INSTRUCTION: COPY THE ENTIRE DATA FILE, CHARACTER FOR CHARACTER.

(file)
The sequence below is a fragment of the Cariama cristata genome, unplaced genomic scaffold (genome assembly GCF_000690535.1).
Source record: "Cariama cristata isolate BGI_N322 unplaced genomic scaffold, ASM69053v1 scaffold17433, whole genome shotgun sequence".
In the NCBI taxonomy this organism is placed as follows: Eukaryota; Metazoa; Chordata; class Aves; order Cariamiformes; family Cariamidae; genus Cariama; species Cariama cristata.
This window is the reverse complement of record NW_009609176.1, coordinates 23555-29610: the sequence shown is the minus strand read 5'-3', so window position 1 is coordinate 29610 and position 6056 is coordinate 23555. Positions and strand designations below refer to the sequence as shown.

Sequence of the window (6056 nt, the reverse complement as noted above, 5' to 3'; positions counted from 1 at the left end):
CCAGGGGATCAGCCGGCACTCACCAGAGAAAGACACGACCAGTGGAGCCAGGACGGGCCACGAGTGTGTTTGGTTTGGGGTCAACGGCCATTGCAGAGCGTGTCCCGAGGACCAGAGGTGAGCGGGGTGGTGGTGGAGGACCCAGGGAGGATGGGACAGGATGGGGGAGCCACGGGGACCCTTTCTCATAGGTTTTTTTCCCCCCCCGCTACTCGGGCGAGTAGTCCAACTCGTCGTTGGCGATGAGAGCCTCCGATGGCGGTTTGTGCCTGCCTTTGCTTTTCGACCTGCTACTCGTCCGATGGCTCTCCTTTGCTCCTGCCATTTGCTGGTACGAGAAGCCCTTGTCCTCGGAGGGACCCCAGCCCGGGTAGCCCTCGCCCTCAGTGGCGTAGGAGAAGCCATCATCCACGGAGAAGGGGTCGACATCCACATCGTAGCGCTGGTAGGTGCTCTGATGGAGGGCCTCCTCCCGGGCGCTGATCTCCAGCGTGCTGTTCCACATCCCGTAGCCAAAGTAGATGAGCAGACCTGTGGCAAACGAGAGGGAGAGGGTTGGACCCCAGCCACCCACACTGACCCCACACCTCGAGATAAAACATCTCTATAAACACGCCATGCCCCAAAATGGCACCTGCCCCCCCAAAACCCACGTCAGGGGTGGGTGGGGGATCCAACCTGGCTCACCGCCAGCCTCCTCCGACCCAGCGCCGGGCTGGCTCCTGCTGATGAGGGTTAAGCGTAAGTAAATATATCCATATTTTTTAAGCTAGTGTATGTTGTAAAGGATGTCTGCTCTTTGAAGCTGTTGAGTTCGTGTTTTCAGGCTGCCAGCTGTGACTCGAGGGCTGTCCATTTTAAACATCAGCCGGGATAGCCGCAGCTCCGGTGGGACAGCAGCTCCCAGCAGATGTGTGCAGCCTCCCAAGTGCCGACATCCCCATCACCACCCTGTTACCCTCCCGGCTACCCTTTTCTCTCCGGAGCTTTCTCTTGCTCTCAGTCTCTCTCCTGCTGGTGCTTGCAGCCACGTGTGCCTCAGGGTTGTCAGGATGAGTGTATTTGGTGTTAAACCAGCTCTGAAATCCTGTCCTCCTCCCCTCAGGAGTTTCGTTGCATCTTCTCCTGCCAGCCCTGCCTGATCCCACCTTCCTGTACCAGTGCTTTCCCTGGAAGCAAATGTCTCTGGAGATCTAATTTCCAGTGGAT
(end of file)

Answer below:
The sequence below is a fragment of the Cariama cristata genome, unplaced genomic scaffold (genome assembly GCF_000690535.1).
Source record: "Cariama cristata isolate BGI_N322 unplaced genomic scaffold, ASM69053v1 scaffold17433, whole genome shotgun sequence".
In the NCBI taxonomy this organism is placed as follows: Eukaryota; Metazoa; Chordata; class Aves; order Cariamiformes; family Cariamidae; genus Cariama; species Cariama cristata.
This window is the reverse complement of record NW_009609176.1, coordinates 23555-29610: the sequence shown is the minus strand read 5'-3', so window position 1 is coordinate 29610 and position 6056 is coordinate 23555. Positions and strand designations below refer to the sequence as shown.

Sequence of the window (6056 nt, the reverse complement as noted above, 5' to 3'; positions counted from 1 at the left end):
CCAGGGGATCAGCCGGCACTCACCAGAGAAAGACACGACCAGTGGAGCCAGGACGGGCCACGAGTGTGTTTGGTTTGGGGTCAACGGCCATTGCAGAGCGTGTCCCGAGGACCAGAGGTGAGCGGGGTGGTGGTGGAGGACCCAGGGAGGATGGGACAGGATGGGGGAGCCACGGGGACCCTTTCTCATAGGTTTTTTTCCCCCCCCGCTACTCGGGCGAGTAGTCCAACTCGTCGTTGGCGATGAGAGCCTCCGATGGCGGTTTGTGCCTGCCTTTGCTTTTCGACCTGCTACTCGTCCGATGGCTCTCCTTTGCTCCTGCCATTTGCTGGTACGAGAAGCCCTTGTCCTCGGAGGGACCCCAGCCCGGGTAGCCCTCGCCCTCAGTGGCGTAGGAGAAGCCATCATCCACGGAGAAGGGGTCGACATCCACATCGTAGCGCTGGTAGGTGCTCTGATGGAGGGCCTCCTCCCGGGCGCTGATCTCCAGCGTGCTGTTCCACATCCCGTAGCCAAAGTAGATGAGCAGACCTGTGGCAAACGAGAGGGAGAGGGTTGGACCCCAGCCACCCACACTGACCCCACACCTCGAGATAAAACATCTCTATAAACACGCCATGCCCCAAAATGGCACCTGCCCCCCCAAAACCCACGTCAGGGGTGGGTGGGGGATCCAACCTGGCTCACCGCCAGCCTCCTCCGACCCAGCGCCGGGCTGGCTCCTGCTGATGAGGGTTAAGCGTAAGTAAATATATCCATATTTTTTAAGCTAGTGTATGTTGTAAAGGATGTCTGCTCTTTGAAGCTGTTGAGTTCGTGTTTTCAGGCTGCCAGCTGTGACTCGAGGGCTGTCCATTTTAAACATCAGCCGGGATAGCCGCAGCTCCGGTGGGACAGCAGCTCCCAGCAGATGTGTGCAGCCTCCCAAGTGCCGACATCCCCATCACCACCCTGTTACCCTCCCGGCTACCCTTTTCTCTCCGGAGCTTTCTCTTGCTCTCAGTCTCTCTCCTGCTGGTGCTTGCAGCCACGTGTGCCTCAGGGTTGTCAGGATGAGTGTATTTGGTGTTAAACCAGCTCTGAAATCCTGTCCTCCTCCCCTCAGGAGTTTCGTTGCATCTTCTCCTGCCAGCCCTGCCTGATCCCACCTTCCTGTACCAGTGCTTTCCCTGGAAGCAAATGTCTCTGGAGATCTAATTTCCAGTGGAT